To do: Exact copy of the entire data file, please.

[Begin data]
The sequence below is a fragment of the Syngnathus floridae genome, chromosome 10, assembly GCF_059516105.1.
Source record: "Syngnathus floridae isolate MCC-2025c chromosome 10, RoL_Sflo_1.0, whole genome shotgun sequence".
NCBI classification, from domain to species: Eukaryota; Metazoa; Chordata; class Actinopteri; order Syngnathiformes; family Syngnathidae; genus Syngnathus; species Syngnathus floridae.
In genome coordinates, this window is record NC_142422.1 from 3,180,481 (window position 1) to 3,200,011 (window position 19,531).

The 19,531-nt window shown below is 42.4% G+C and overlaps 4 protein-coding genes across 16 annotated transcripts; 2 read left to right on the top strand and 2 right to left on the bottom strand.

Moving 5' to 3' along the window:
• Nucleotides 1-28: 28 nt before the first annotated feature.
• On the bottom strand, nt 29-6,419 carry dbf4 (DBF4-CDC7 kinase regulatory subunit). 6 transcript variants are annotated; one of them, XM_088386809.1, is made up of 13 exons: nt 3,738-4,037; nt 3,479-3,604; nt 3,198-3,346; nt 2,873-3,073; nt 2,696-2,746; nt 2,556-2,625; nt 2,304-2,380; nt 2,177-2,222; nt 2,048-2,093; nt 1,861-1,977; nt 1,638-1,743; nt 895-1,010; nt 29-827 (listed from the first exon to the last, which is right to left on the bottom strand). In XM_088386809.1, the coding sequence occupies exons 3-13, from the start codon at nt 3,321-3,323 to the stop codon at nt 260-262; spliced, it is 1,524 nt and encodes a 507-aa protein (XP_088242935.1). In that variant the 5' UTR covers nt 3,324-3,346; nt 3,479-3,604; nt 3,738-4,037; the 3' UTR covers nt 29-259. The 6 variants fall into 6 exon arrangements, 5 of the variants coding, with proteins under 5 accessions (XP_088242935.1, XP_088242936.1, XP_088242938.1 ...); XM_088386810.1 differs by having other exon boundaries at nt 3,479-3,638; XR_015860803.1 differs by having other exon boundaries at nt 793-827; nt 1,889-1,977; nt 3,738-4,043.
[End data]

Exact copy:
The sequence below is a fragment of the Syngnathus floridae genome, chromosome 10, assembly GCF_059516105.1.
Source record: "Syngnathus floridae isolate MCC-2025c chromosome 10, RoL_Sflo_1.0, whole genome shotgun sequence".
NCBI classification, from domain to species: Eukaryota; Metazoa; Chordata; class Actinopteri; order Syngnathiformes; family Syngnathidae; genus Syngnathus; species Syngnathus floridae.
In genome coordinates, this window is record NC_142422.1 from 3,180,481 (window position 1) to 3,200,011 (window position 19,531).

The 19,531-nt window shown below is 42.4% G+C and overlaps 4 protein-coding genes across 16 annotated transcripts; 2 read left to right on the top strand and 2 right to left on the bottom strand.

Moving 5' to 3' along the window:
• Nucleotides 1-28: 28 nt before the first annotated feature.
• On the bottom strand, nt 29-6,419 carry dbf4 (DBF4-CDC7 kinase regulatory subunit). 6 transcript variants are annotated; one of them, XM_088386809.1, is made up of 13 exons: nt 3,738-4,037; nt 3,479-3,604; nt 3,198-3,346; nt 2,873-3,073; nt 2,696-2,746; nt 2,556-2,625; nt 2,304-2,380; nt 2,177-2,222; nt 2,048-2,093; nt 1,861-1,977; nt 1,638-1,743; nt 895-1,010; nt 29-827 (listed from the first exon to the last, which is right to left on the bottom strand). In XM_088386809.1, the coding sequence occupies exons 3-13, from the start codon at nt 3,321-3,323 to the stop codon at nt 260-262; spliced, it is 1,524 nt and encodes a 507-aa protein (XP_088242935.1). In that variant the 5' UTR covers nt 3,324-3,346; nt 3,479-3,604; nt 3,738-4,037; the 3' UTR covers nt 29-259. The 6 variants fall into 6 exon arrangements, 5 of the variants coding, with proteins under 5 accessions (XP_088242935.1, XP_088242936.1, XP_088242938.1 ...); XM_088386810.1 differs by having other exon boundaries at nt 3,479-3,638; XR_015860803.1 differs by having other exon boundaries at nt 793-827; nt 1,889-1,977; nt 3,738-4,043.